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Believer > Sanity Obscure > Reviews > bayern
Believer - Sanity Obscure

The Wrath of God, and the Miracles It Births - 96%

bayern, August 5th, 2022

The more I listen to this album, the more I try to close my ears for the two small defects that have been detected from the first moment it graced my household. And that’s the reason why I’ll put it aside for a while, I listen to it every other week, and will forget about its existence; I know it pretty much by heart… I simply don't want it to go away with the perfect score that I’ve been pondering on granting it for quite some time. I know fans who would give it said score based on those two defects alone, but I’m not one of those. I’ve always been an enthusiastic albeit moderate advocate for artistic audacity, but when this audacity starts contaminating the kitchens from where I most regularly satiate my music hunger, I catch myself becoming agitated, and sometimes plain resentful. Sometimes.

But we’ll get back to these defects later, although those who are familiar with the band’s repertoire and with this album in particular already know what I allude to. The other moment that’s always pained me, just a bit mind you, is that I was a very late passenger on this train. I found the guys’ first three efforts in the late-90’s, when they were already a foregone conclusion, but I listened to them religiously for a number of weeks, being absolutely certain that I’d been graced by the greatest lesser known thrash metal act. Later on I came across other (in)sane obscurities, from other walks of metal as well, but the time spent with this godly tryptich back then remains one of the most memorable moments in my career as a metaller.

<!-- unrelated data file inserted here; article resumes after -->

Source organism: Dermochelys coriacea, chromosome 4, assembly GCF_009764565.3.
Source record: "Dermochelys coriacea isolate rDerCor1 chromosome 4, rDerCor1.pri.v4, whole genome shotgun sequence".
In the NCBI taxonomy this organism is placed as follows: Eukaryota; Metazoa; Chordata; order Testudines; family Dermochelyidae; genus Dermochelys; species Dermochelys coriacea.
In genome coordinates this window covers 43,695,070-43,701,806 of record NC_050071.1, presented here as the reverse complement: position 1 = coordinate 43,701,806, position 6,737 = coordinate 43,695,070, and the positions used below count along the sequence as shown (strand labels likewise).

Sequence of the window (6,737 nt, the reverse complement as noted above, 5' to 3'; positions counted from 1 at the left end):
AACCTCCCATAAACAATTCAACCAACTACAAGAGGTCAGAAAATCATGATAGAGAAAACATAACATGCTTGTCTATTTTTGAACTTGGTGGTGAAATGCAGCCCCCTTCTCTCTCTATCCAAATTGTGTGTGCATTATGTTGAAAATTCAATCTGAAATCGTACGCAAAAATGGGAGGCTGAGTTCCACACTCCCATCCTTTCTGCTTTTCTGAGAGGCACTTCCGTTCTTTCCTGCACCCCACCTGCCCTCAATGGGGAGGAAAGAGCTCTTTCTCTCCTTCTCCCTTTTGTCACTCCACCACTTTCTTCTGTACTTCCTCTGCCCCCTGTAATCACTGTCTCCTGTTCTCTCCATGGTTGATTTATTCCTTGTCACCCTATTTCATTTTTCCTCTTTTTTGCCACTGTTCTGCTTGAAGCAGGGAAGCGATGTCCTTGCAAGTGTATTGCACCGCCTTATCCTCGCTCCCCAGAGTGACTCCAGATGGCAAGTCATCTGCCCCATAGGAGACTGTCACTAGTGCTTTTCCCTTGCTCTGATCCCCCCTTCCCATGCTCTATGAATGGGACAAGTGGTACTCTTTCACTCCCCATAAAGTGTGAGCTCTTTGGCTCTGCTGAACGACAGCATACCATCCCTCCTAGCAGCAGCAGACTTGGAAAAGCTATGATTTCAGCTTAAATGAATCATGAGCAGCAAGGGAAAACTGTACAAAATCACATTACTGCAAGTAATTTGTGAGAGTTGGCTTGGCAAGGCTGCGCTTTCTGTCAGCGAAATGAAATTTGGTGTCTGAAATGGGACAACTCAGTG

And for a damn god… sorry, good reason, the debut already on a very lofty pedestal, a somewhat raw but utterly compelling slice of old school tech-thrash, the band determined on taking no prisoners from the get-go despite their openly Christian lyrical stance. Whether the album reviewed here could be viewed a reflection of said stance and of the guys’ more merciful predilections, may forever remain debatable, but there’s no denying the fact that they came out with all they had on it, and consequently produced one of the sheer milestones in the genre.

Setting the lathe inordinately high with the supreme title-track, an anomalous shape-shifter tossing both creepy chugs and furious skirmishes all around, not to mention the several technical riff-knots that will make one’s head spin in not very regular circles from here to the cathedral downtown and back. Hats down to the band for providing the inordinate complexity witnessed on this odyssey in a more compact, digested format on “Wisdom's Call”, a non-fussy technicaller which rages stylishly around until it reaches a “Nonpoint”, another arresting complex saga with meandering disorienting arrangements and unheralded fever-ish tempo shifts. “Idols of Ignorance” is a headbanger’s check-in station, near-5-min of vehement thrashing the latter innocently intercepted by a couple of more academic march-like walkabouts, the riff-madness unleashed stopped by “Stop the Madness”, to an extent only mind you, as this number is a cradle of intricate razor-sharp crescendos and subversive mid-tempo currents, the guitarists weaving spell-binding passages of visionary complexity before venting out more madness at the end with the closing speedy tractate.